In her quest to pursue equality, she found that victims usually have nowhere to turn to, feeling alone, fearful, and without support. Drawing from her own experience and the hardship other victim-employees have gone through, after numerous State Department employees came to her for help, Josephine decided to form a nonprofit organization to provide a platform allowing victims to have their voices heard, and to seek and/or provide support for one another. Josephine believes no one should stand alone; an alliance should be built to support and advocate for victims of discrimination. She believes only in eliminating discrimination and prejudice in the government can we ensure our country a better and more secure place.
Josephine holds a BA in Law and Society, a BA in Sociology, an MA in Sociology of Law, and an LL.M. in International Dispute Resolution.
Member of Board
Ms. Guevara is an accomplished executive, transformational leader, and Diversity, Equity, and Inclusion (DEI) practitioner with experience leading global teams and managing complex multi-million-dollar programs in Africa, Asia, Latin America, and the Middle East. She serves as the President of Equanimity Foundation (EQF), a 501(c)(3) nonprofit organization committed to inclusive, sustainable, and transformative global development.
With a diverse career in government, nonprofit, and the private sector, Ms. Guevara spearheaded capacity building programs around the world such as overseeing law enforcement reform programs in Bamako, Mali; United Nations Peacekeeping program in Suva, Fiji; and conceptualized security sector reform programs for the Philippines, Sri Lanka, Mexico, and Kenya. She also managed strategic communications training in Thailand and Information Technology (IT) records management assessments in Nepal. She assisted the Senegalese Prison Administration host the first Mock Prison Riot in West Africa.
She served for both the U.S. Departments of State and Defense. At the State Department, Ms. Guevara promoted multilateralism and diplomatic conflict resolution. She successfully represented the U.S. Government in various diplomatic posts in the Netherlands, Turkey, Germany, Greece, and Botswana, among other locations. As a transnational border security expert, she conducted in-depth assessments of the high-threat environment along the Syrian-Turkish border and performed site visits to conflict zones in Gaziantep, Kilis, and Antakya to inform Syria-related Department of State policy. At the Pentagon, she served as a Chief of Staff for Requirements and Strategic Integration (RSI) and as the Department of Defense representative to the White House Council on Women and Girls, where she formulated policies to promote women’s leadership and advancement.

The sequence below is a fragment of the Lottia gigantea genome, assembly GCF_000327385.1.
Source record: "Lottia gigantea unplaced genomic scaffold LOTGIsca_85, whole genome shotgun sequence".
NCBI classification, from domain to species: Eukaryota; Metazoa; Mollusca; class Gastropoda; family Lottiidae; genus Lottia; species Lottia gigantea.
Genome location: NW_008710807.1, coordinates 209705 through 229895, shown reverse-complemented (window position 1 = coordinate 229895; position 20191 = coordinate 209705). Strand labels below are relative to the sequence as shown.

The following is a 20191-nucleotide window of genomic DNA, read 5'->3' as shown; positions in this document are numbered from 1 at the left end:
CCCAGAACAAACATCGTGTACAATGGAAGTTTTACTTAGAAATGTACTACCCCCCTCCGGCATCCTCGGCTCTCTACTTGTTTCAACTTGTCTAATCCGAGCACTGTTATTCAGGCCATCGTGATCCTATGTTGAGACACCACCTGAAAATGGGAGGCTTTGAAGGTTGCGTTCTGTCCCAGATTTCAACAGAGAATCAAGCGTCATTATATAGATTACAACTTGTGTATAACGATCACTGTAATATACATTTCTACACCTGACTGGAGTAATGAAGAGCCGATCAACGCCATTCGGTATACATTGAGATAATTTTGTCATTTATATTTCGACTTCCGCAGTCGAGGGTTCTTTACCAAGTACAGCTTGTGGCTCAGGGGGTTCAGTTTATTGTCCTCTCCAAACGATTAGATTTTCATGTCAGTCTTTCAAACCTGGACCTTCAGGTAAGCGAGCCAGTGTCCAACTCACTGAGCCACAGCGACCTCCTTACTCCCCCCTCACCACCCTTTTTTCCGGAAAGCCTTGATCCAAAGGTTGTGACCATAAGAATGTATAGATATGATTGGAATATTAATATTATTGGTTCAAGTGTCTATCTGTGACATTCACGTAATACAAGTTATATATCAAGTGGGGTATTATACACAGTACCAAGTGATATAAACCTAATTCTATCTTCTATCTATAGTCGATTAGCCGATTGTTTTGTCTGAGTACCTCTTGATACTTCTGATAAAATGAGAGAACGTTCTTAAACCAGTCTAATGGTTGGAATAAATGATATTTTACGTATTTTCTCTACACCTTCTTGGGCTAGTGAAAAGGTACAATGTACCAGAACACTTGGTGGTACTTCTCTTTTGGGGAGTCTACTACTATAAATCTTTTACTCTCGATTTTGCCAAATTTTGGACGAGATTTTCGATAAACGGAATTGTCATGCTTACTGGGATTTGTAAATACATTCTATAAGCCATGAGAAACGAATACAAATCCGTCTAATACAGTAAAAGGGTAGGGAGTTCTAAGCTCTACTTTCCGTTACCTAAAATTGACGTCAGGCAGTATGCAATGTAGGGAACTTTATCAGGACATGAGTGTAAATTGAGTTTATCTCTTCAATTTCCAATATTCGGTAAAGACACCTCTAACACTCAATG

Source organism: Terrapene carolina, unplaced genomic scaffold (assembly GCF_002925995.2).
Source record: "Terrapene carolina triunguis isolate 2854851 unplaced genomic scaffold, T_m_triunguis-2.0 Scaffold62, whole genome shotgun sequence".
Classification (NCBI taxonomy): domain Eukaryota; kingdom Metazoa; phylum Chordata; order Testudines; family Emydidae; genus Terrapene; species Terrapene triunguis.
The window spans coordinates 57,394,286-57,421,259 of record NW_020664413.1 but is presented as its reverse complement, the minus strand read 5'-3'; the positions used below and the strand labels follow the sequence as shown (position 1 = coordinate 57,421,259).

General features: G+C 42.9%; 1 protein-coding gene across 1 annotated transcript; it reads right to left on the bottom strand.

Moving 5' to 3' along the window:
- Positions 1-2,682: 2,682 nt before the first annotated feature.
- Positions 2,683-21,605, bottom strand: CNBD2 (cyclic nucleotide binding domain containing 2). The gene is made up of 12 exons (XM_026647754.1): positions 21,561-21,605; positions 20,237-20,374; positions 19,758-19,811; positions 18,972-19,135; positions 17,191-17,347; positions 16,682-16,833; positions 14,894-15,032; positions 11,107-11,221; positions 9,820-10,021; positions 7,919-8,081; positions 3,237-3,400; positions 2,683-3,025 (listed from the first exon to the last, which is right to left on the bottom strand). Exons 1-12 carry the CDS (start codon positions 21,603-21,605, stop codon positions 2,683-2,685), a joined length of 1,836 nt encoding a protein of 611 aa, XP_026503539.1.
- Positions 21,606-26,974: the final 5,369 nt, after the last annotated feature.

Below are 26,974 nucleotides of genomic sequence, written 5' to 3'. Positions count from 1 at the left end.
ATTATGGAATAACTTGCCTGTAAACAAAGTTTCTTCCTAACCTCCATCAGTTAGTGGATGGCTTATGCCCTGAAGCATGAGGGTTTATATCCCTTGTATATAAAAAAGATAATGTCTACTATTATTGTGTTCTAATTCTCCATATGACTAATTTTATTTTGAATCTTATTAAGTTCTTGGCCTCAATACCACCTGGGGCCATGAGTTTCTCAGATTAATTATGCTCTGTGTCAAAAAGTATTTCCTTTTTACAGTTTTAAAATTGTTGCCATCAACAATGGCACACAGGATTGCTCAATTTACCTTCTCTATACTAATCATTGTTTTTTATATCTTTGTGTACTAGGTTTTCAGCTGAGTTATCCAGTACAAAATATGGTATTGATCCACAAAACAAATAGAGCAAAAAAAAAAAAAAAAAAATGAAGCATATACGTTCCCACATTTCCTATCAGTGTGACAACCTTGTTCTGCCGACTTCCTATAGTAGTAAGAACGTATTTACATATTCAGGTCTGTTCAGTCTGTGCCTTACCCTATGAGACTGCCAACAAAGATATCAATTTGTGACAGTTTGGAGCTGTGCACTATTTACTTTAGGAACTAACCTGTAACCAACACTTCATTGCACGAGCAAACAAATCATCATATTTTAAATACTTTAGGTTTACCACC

Ms. Guevara is an avid public speaker and has performed speaking engagements at the United Nations, the German International Civil Society Centre, and Georgetown University Law School, among other places. She holds a Project Management Professional (PMP) Certificate and completed studies at Georgetown University and the University of Oxford.
Member of Board
Born in Beirut, Lebanon to Syrian-Armenian parents and the grandson of Armenian Genocide survivors, George Terterian emigrated to the United States at the age of 3 and was raised in the suburbs of Detroit, Michigan. He attended Wayne State University in Detroit and graduated with a BA in history and a Juris Doctor degree from Wayne State Law.
After schooling, George relocated to Southern California and eventually became a tenant's rights advocate while suing slumlords on behalf of low income tenants in Los Angeles. While in Los Angeles, George served a 10-year term as board member of a non-profit that helped fund the educational needs of indigenous Armenians in his ancestral village of Kessab. After about 15 years of successfully advocating tenant's rights as a sole-practitioner often representing upwards of 100 tenants against multiple slumlords and the teams of their corporate lawyers, George decided to leave Los Angeles. In 2013, George relocated to the California Central Coast and was a legal aid attorney representing underserved communities (including many indigenous Oaxacan Mixtec-speaking farm workers) in northern Santa Barbara County.
Since 2017 George Terterian has been an associate with Affeld Grivakes LLP, a boutique firm in Los Angeles that handles traumatic brain injury cases, civil rights police misconduct cases, as well as general civil litigation.
George lives and works remotely from San Luis Obispo County. He is a supporting member of the ACLU, National Lawyers Guild, and the Southern Poverty Law Center, Planned Parenthood, Doctors Without Borders, among other progressive causes. In his spare time, he volunteers as an NLG Legal Observer at pro civil rights protests and marches. He is fluent in his native Armenian and conversant in Spanish and Portuguese.